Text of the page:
A Clash of Civilizations
Cont’d from page 1
Both reject the idea of superior “church” officials
such as popes or bishops. For Judaism and Islam, the highest religious
officials are those steeped in the interpretation of the law based
on the Torah or Quran. Ideally, rulers are as subject to the law
and to the jurists as anyone else.
Although Islam did not accept Jesus as divine, it did revere him
as a messenger of God, a prophet like Abraham and Moses before him,
and Muhammad afterward….
Protecting fellow “People of the Book”
As the successor to two preceding messages from God, Islam historically
considered Jews and Christians, like Muslims, to be “People
of the Book” — the Torah, Gospels, or Quran. As such,
Jews and Christians, in return for a tax, were protected in Islamic
countries, permitted to follow their religious practices, education,
and laws, but they were regarded as not equal to Muslims, just as
their revelations had proved to be inferior to Islam.
However outmoded Islamic practices appear today, historically they
provided legal protection and status for non-Muslims. This was in
sharp contrast to the anti-Jewish and anti-Muslim sentiments found
in Christian Europe, especially with the advent of the Crusades.
Latin Christianity’s drive to recover Muslim-controlled Jerusalem
reminded Western Christians that Jews, as well as Muslims, denied
Jesus’ divinity. This instigated harsher treatment of Jews
in Europe and their slaughter, along with Muslims and even non-
Latin Christians, when the Crusaders
took Jerusalem in 1099.
Similar persecutions of Jews and Muslims arose following the Spanish
recapture of Iberia, causing them to flee to Muslim lands. The Ottoman
sultans welcomed Jewish refugees, many of whom settled in Salonika
and remained there for centuries. At the end of the 19th century,
Jews were the largest single religious community in the city.
Were there instances where Jews or Christians suffered specific
persecution during the Muslim centuries? Of course, cases can be
found, but the systematic record is one of protection and survival,
not the reverse. Applying today’s ideals of Western equality
backwards ignores the historical record.
We are not so far removed historically from an era
when Islamic law provided as much, if not more, security for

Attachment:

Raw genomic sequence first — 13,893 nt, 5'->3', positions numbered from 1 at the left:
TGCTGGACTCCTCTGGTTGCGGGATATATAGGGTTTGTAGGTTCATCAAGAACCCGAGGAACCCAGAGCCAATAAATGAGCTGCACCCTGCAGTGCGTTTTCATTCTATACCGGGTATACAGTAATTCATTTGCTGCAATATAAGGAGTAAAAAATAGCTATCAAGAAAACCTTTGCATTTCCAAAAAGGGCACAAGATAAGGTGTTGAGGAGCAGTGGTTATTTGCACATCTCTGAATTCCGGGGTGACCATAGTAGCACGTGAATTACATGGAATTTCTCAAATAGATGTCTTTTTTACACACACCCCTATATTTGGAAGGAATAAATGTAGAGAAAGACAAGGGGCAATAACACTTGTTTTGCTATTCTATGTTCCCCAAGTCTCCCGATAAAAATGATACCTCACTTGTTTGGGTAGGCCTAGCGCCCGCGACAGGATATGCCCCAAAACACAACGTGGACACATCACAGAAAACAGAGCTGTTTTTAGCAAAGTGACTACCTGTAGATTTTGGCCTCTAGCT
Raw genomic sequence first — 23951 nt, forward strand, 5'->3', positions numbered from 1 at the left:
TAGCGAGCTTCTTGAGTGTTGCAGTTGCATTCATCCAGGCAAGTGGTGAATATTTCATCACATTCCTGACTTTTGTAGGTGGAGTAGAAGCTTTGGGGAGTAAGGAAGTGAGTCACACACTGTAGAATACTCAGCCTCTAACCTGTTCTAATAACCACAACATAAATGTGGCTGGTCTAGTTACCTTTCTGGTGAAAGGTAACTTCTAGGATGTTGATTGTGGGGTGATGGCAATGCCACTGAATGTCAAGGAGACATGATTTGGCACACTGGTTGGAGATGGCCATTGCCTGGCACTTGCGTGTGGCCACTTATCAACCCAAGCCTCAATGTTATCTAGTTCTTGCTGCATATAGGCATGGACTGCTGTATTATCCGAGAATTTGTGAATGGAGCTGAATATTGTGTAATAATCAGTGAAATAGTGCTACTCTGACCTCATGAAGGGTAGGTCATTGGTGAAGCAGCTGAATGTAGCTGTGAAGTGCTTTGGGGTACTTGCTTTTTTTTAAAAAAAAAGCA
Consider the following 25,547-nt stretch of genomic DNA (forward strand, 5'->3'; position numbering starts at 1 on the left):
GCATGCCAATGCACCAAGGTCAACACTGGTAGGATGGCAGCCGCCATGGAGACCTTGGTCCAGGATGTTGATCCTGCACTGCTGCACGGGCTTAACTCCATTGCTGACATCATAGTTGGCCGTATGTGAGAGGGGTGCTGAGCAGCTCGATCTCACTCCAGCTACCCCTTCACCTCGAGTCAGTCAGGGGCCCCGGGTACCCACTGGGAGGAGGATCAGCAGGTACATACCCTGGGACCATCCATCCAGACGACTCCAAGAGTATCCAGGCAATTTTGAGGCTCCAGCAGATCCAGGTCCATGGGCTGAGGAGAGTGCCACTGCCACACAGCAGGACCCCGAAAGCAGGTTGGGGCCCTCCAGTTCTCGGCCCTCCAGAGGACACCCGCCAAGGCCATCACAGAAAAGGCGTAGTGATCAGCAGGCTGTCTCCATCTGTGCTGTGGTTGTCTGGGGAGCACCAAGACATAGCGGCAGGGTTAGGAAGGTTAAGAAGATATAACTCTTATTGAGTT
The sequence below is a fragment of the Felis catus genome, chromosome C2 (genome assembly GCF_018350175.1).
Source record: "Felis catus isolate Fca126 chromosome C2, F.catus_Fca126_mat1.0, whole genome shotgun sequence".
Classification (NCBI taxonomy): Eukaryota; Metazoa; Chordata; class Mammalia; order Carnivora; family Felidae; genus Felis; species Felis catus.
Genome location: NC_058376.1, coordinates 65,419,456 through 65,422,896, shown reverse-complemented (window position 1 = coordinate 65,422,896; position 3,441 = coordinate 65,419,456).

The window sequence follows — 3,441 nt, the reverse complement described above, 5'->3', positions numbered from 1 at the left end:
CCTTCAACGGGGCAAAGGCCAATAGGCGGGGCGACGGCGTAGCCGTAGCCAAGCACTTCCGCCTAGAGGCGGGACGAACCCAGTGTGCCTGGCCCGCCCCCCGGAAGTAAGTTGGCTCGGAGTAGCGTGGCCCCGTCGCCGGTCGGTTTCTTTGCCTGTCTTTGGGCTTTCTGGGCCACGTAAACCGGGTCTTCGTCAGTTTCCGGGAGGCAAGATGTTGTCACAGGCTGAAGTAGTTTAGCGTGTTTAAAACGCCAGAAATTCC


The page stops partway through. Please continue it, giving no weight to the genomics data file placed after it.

women than did Western law
The place of women
The same can be said regarding uninformed assumptions about the
place of women in Islam that often are used to denigrate the religion.
Today, in Saudi Arabia, women cannot drive cars or vote in elections,
but they have been doing so for years in other Muslim regions.
In general, Saudi Arabia is the exception, not the norm. Indeed,
women in Iran, governed by a Shi’ite theocracy, must wear
traditional clothing. But, they can vote and be elected to parliament,
and they can drive cars! Many are doctors and lawyers, including
Shirin Ebadi, who recently won the Nobel Peace Prize.
We should keep in mind that women in the
West gained the right to vote relatively
recently—France in 1945, and Switzerland in 1971. Iranian
and Moroccan women gained the right to vote in 1963, and their Turkish
sisters won their rights to vote in 1930, ten years after the United
What about women’s rights of inheritance, another source
of empowerment? When Islam appeared in the 7th century, it gave
women the right to inheritance, half of what male heirs received...
Though people deprecate this lack of equality today when compared
to the West, that right was revolutionary at the time, compared
to other civilizations. Moreover, women could use their inheritance
as they wished. It may have been half of a man’s, but, by
law, they had control of it. Women did not gain similar rights in
Europe until the end of the 19th century.
In short, we are not so far removed historically from an era when
Islamic law provided as much, if not more, security for women than
did Western law.
…I hope that public perception, as well as public policy,
can be informed and guided by portrayals of what actually occurs,
not highly slanted accounts. There always is room for interpretation
of facts and their meaning without delving into fiction.
Charles D. Smith, a professor of Middle
East history in the Department of Near Eastern Studies at University
of Arizona, is the author of Palestine and the Arab-Israeli
Conflict, now in its fifth edition.
Ed.’s note: This is a major portion of
the article published in Arizona Alumnus Magazine Spring 2005 Edition.
Professor Smith’s article can be accessed in its entirety